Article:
McDonald’s launches Silicon Valley tech hub to fuel digital drive

McDonald’s is hoping to plug start-up creativity into its fledgling digital strategy with the launch of a technology hub in Silicon Valley.

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The company is hoping its Silicon Valley outpost will spark mobile innovation across its marketing offering.

The fast-food chain will man the hub with up to 20 tech specialists from companies including Yahoo, Microsoft Xbox, Paypal and AOL in the coming months. Jobs will range from digital marketing and media executives to designers and mobile experts.

Projects will initially focus on mobile with the business hoping to repeat the success of its partnership with wireless technology firm Qualcomm, which led to its World Cup augmented-reality campaign. McDonald’s also hopes the unit will help attract digital talent to the wider business.

The initiative is the brain child of the company’s first digital chief Atif Rafiq, who joined last October to kickstart its ecommerce and digital content offerings. The restaurant says the hub is “one of the first steps” on its foray into the technology world where it hopes to win back lapsed younger customers.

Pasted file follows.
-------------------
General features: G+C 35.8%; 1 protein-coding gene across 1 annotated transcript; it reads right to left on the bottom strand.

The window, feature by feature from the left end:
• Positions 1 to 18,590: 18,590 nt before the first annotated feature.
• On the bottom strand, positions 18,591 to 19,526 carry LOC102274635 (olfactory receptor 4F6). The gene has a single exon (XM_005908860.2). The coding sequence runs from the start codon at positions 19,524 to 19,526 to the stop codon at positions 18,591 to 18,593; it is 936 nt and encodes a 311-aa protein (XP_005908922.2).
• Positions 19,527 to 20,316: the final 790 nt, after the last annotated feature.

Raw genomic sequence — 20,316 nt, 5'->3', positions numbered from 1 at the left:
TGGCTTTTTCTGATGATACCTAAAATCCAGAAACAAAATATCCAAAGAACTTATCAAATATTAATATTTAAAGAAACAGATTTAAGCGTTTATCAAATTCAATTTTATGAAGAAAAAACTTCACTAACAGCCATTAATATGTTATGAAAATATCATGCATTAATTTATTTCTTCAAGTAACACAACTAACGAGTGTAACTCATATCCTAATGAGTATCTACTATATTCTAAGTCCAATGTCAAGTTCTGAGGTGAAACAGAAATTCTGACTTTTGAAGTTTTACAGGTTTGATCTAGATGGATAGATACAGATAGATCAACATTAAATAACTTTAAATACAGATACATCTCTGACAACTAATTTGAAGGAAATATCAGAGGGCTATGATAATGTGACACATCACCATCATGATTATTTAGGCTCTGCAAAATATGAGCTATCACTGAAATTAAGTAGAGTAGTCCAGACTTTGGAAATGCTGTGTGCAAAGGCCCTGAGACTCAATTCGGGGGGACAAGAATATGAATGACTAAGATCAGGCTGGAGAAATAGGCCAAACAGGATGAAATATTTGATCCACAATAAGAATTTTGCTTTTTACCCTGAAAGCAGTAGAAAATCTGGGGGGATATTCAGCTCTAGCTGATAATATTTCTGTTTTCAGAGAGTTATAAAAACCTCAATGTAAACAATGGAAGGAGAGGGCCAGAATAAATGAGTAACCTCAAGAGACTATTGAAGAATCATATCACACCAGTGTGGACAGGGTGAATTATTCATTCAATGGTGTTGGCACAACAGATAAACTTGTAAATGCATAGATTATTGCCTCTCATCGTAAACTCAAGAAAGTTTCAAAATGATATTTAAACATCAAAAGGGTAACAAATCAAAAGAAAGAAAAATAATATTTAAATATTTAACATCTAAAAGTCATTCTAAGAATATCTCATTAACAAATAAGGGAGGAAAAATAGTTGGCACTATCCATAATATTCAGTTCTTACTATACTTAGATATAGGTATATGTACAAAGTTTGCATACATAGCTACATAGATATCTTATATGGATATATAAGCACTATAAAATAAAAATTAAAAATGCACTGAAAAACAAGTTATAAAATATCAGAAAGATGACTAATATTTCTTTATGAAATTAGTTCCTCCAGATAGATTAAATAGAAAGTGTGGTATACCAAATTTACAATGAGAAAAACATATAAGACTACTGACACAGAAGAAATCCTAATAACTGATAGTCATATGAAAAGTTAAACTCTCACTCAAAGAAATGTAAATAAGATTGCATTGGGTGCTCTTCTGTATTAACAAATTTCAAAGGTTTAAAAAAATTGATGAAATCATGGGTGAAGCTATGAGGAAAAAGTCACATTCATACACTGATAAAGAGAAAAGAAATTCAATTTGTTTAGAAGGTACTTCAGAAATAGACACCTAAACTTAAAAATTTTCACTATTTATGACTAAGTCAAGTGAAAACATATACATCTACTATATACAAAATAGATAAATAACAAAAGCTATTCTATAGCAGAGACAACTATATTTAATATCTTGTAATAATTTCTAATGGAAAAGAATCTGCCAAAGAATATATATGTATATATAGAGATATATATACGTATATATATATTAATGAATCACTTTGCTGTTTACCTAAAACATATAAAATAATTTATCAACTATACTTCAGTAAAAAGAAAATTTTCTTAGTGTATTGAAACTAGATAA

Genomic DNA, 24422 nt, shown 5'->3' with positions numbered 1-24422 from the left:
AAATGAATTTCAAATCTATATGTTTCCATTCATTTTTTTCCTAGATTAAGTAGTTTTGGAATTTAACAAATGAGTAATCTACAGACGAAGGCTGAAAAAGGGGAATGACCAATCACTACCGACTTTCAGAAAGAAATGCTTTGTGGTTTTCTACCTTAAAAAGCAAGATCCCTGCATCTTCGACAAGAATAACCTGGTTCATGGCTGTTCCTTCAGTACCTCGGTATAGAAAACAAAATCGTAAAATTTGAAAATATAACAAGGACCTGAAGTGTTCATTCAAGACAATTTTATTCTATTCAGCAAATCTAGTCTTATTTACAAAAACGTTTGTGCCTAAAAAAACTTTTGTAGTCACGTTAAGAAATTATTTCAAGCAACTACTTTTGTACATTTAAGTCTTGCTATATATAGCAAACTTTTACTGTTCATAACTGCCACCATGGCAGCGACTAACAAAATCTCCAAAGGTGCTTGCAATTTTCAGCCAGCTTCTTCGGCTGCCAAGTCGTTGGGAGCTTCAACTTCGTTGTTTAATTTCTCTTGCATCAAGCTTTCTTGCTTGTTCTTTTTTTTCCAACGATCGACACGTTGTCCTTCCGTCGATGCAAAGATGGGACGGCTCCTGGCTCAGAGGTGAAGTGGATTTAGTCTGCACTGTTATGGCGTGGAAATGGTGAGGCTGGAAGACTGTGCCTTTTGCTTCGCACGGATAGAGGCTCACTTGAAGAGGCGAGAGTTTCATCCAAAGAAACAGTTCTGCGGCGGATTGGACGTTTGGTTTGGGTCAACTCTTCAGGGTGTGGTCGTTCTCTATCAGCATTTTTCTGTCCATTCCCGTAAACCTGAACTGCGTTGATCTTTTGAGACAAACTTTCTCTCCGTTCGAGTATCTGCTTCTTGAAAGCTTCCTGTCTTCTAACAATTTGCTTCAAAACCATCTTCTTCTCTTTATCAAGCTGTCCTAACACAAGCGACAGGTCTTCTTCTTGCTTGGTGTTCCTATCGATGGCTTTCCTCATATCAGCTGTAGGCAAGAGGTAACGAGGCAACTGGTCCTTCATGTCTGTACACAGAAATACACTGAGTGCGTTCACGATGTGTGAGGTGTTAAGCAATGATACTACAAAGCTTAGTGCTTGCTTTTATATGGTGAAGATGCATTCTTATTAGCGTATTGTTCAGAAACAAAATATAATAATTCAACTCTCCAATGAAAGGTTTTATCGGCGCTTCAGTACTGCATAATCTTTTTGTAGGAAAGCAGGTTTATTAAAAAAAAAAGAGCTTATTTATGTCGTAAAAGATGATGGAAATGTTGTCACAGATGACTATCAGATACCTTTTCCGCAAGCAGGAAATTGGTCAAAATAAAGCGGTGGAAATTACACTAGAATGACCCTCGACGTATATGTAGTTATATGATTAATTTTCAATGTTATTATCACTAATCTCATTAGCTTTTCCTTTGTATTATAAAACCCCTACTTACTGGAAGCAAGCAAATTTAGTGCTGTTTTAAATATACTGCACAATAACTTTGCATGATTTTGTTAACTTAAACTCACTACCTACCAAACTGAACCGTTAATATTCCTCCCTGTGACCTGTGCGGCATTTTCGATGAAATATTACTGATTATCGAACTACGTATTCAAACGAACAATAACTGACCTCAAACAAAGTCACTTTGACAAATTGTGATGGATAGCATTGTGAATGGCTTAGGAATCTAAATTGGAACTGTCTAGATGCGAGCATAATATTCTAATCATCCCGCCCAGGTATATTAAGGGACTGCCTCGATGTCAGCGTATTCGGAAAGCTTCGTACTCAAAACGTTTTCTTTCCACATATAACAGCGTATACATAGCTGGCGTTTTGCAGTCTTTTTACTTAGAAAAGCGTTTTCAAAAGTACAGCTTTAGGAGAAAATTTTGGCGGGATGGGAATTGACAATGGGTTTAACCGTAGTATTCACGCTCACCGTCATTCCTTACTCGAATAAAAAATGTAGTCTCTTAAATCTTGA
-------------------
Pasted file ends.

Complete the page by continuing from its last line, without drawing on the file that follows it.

A spokeswoman for the business says it wants to use technology to bring an “entirely new level of everyday convenience and fun to the world”, while also lifting sales. McDonald’s has already been testing mobile payments in the US, a coupon app across Europe and a click-and collect service.

The spokeswoman adds: “We want a presence in the heart of the tech community enabling us to attract world-class talent.  Being in this epicenter will also help us establish key relationships in the digital space.

“We are focused on how we evolve and simplify our customers’ digital experience with McDonald’s through things like mobile ordering and we are also exploring how we further engage consumers through social media and digital marketing campaigns.”

McDonald’s is the latest global business to cosy up to start-ups in a bid to source new ideas. Nike, Unilever, Pernod Ricard and most recently John Lewis are all running incubator schemes to help shape everything from shopping experiences to social networks.

The company views digital as a key outlet in its efforts to combat marketing errors made during the economic downtown, when it looked to shore up short term margins rather than focusing on long-term customer insight. It revealed plans to increase its digital spend earlier this year to rectify the issue and make its marketing ‘less disparate’.

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